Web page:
This is perhaps why many theories determine that there is a need for a dedicated referee, or GM. Human moderation is indeed required, because there are not any conventional rules that accounts for every action that could be taken or make allowance for all the modifiers to said action. Even if there are “catch all” mechanics designed to resolve any unknowns, human moderation is needed to verify if the action is even plausible.
Live Action vs. Table Top
I see Live Action Roleplaying [LARP] games as a subset of roleplaying games. In LARP games, the player physically acts out what his character does, much like an actor in a play, except in LARP it is unscripted. Actions that are beyond the abilities of living humans or actions that could be potentially harmful (such as casting spells, discharging firearms, or swordplay) are often narrated instead of being fully acted out. LARPs still possess all the characteristics of roleplaying games.
Table Top roleplaying games are verbally narrated roleplaying games. While facial expressions and hand gestures are common, most if not all of the action takes place in the players’ imaginations. RPGs of this category are also referred to as Pen & Paper roleplaying games to distinguish them from video game RPGs, though neither pen and paper or table tops are actually required for play.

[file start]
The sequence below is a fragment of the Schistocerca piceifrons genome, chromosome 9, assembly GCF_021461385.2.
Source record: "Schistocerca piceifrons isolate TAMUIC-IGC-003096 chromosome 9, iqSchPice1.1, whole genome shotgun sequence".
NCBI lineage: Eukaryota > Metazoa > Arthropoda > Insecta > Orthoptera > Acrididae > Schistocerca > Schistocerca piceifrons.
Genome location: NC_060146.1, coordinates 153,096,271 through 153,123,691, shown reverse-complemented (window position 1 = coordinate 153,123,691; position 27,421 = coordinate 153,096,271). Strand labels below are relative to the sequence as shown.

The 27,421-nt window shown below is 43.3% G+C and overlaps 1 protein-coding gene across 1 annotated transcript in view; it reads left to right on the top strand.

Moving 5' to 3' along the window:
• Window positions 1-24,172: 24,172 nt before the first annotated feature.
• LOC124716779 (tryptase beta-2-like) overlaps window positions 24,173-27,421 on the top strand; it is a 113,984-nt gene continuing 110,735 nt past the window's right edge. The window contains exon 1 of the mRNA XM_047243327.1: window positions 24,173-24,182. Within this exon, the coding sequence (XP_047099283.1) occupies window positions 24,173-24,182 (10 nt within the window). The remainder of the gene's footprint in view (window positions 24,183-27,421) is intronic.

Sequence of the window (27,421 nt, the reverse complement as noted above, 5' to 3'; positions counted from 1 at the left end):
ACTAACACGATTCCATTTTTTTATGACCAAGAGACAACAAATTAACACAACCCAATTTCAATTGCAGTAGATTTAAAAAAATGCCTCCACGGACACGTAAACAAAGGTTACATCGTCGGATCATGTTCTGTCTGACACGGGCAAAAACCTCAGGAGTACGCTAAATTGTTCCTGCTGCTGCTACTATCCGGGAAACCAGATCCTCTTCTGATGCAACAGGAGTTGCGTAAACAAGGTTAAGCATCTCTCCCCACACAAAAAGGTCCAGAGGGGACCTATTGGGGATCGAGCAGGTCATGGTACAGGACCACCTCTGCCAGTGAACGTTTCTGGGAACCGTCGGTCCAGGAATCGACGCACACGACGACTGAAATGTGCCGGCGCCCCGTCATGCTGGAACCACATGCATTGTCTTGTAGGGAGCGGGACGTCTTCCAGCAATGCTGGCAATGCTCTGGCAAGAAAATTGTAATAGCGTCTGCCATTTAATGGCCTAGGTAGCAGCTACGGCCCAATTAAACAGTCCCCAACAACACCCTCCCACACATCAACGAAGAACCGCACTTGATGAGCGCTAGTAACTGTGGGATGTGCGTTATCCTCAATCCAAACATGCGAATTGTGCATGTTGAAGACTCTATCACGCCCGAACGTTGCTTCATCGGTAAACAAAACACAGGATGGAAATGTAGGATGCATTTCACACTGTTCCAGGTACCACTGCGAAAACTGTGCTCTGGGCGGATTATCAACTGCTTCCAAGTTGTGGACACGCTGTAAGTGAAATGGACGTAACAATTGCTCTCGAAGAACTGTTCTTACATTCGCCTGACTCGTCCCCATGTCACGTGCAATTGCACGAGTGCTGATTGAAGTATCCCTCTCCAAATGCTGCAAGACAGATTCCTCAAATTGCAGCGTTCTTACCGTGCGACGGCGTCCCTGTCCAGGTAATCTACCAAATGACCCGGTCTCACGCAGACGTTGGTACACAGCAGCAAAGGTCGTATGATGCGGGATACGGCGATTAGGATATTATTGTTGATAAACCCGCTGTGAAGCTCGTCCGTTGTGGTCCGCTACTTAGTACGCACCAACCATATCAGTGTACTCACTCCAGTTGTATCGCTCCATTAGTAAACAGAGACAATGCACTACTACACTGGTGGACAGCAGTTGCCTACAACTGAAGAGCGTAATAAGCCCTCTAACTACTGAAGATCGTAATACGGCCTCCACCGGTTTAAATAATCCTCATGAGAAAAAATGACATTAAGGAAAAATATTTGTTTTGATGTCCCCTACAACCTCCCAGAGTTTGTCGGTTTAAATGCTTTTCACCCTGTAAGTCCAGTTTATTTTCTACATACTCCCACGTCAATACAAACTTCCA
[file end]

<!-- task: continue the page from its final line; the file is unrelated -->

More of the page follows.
Roleplaying games were born from pushing the envelope of the wargaming hobby. As such, wargames share many characteristics of roleplaying games and much of the terminology has carried over. We still use the words campaign and combat round in many systems today.
While wargamers take on the roles of generals and commanders during play, wargames are not roleplaying games because they do not contain free improvisation and they have a finite amount of goals (capture objective, eliminate all enemy units, neutralize enemy command, etc.). Even so, it does not take much to turn a wargame into a roleplaying game.